Regardless, Juul said, it’s important to keep in mind the fact that, “‘best before’ does not mean ‘toxic after,’”
Could the EU be a Model for US on Food Labels?
For the American reader, this EU saga begs the question: Could this kind of reform happen in the US? The short answer: It’s possible. The more accurate answer: It’s not impossible.
Unlike the EU, the American food label regulation system is utterly decentralized. The only food item required by federal law to have a date label is infant formula. There is no uniformity of terminology, so there is a wide variety of expiration verbiage—from “best by” to “sell by” to “use or freeze by.” Yet, just about every packaged food item has a date on it. In addition, there’s a jumble of state laws on which food items require expiration dates.
Emily Broad Leib, Director of Harvard Law School Food Law and Policy Clinic and lead author of The Dating Game: How Confusing Food Date Labels Lead to Food Waste in America, remains cautiously optimistic about potentially following the EU example. “Based on the overwhelming response we saw to our report last fall and the ongoing work we are doing with industry and policymakers, I think similar work could be done in the US, but we have a long way to go,” Broad Leib said.
For Broad Leib, the first step toward date label reform in the US would be standardizing the terminology. Indeed, that was one of her main recommendations in The Dating Game. “I am hopeful that we can get consumers, industry, and policymakers to agree that a national standard phrase would make sense, and then push for federal and state changes that make this change.”
While standardizing US date label terms would require a consensus, it would also need a coalition. Fortunately, there’s a potential collaborator in the food industry. The Grocery Manufacturers Association (GMA), representing food companies, and the Food Marketing Institute (FMI), representing retailers, have united to form the Food Waste Reduction Alliance. While the group is focusing on reducing waste in the food industry, they plan to examine date labeling in the near future, said GMA Senior Director of Communications Brian Kennedy. And Broad Leib said that her team has also been working with several individual food companies.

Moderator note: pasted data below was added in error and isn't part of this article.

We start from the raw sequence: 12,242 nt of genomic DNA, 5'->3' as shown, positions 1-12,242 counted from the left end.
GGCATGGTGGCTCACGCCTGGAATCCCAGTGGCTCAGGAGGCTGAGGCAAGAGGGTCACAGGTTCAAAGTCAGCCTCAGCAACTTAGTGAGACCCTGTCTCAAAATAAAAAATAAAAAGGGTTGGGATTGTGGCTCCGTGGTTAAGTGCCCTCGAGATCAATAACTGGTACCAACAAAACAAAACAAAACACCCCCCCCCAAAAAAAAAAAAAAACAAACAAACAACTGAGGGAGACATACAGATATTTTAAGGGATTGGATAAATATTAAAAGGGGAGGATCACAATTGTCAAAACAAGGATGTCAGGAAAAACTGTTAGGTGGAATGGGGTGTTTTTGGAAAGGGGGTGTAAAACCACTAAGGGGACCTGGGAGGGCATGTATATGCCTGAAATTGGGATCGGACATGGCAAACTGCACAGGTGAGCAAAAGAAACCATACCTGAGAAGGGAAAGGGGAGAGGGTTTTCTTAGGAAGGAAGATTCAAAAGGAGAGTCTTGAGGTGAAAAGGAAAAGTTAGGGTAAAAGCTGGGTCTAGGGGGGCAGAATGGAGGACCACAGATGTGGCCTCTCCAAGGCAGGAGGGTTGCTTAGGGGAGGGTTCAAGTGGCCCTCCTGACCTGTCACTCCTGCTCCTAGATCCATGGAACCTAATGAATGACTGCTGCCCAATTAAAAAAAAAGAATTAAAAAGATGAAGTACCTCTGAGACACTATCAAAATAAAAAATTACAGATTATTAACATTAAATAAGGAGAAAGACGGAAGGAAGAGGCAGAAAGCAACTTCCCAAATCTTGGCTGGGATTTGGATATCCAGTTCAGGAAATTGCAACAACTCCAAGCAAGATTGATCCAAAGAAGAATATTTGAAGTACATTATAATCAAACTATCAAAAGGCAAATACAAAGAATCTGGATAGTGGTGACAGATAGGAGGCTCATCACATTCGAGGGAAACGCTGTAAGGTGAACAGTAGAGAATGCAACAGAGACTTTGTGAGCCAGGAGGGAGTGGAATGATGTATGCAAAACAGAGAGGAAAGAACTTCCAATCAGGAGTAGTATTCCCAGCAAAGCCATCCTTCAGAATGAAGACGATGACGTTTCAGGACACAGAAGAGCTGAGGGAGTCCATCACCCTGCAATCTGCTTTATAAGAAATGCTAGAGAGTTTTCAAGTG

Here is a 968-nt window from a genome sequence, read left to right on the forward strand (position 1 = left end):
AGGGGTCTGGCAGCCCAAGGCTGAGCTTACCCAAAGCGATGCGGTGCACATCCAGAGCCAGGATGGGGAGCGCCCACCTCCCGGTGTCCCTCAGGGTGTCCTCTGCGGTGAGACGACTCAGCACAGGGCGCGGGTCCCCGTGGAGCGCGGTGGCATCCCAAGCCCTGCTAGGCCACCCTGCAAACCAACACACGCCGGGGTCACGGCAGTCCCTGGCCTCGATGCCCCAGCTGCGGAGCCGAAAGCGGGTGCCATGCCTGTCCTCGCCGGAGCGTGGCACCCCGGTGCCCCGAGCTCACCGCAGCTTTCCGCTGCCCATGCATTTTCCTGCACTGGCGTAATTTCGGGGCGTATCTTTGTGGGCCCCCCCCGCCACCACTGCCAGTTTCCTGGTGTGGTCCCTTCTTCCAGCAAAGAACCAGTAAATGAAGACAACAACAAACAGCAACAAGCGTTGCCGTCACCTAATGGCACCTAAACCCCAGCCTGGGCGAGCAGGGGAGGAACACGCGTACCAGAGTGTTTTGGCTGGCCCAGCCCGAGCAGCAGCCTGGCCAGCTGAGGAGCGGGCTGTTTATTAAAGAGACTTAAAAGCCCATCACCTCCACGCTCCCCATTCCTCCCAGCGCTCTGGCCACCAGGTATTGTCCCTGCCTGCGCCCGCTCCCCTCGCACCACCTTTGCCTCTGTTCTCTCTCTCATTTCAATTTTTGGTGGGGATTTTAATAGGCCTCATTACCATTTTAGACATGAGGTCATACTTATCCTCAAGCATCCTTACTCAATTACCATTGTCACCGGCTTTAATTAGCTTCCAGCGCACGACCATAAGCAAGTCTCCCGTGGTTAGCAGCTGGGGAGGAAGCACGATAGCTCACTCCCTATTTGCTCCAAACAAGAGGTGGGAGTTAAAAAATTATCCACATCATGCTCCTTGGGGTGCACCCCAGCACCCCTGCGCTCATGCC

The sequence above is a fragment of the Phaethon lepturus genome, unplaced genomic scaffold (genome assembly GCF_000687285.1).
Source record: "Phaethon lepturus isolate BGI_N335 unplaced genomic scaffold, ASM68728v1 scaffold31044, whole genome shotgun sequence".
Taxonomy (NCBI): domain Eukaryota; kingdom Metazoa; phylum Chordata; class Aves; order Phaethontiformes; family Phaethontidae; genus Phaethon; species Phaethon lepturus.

Getting government cooperation may prove more difficult. Still, Broad Leib has had discussions with aides of Rep. Nita Lowey (D-N.Y.) and others, “to take the first steps towards legislation that would help to create a national standard label that makes it more clear that these dates are indicators of quality,” Broad Leib said.
Were a standard terminology to exist, we could enact what the European Commission is proposing—banning “best before” labels from long-lasting foods like sugar, salt, rice, and pasta. Indeed, eight months before this latest EU push, the Harvard report actually recommended a similar move in the US. At the very least, more accurate phrasing would help. Broad Leib’s research has indicated that the term “freshest before” would be a better fit then “best before.”
Just about any reform of date labels would be helpful because consumers say they trust them. In a yet-to-be published national survey conducted by Roni Neff at Johns Hopkins Bloomberg School of Public Health, 91 percent of respondents said they pay attention to dates on food.
But that attention just might be problematic. “We’re so used to seeing these labels, we rarely stop to think about whether they make sense,” said Neff. “Lots of our processed foods are made to survive the apocalypse—and they probably will, but from inside a landfill.”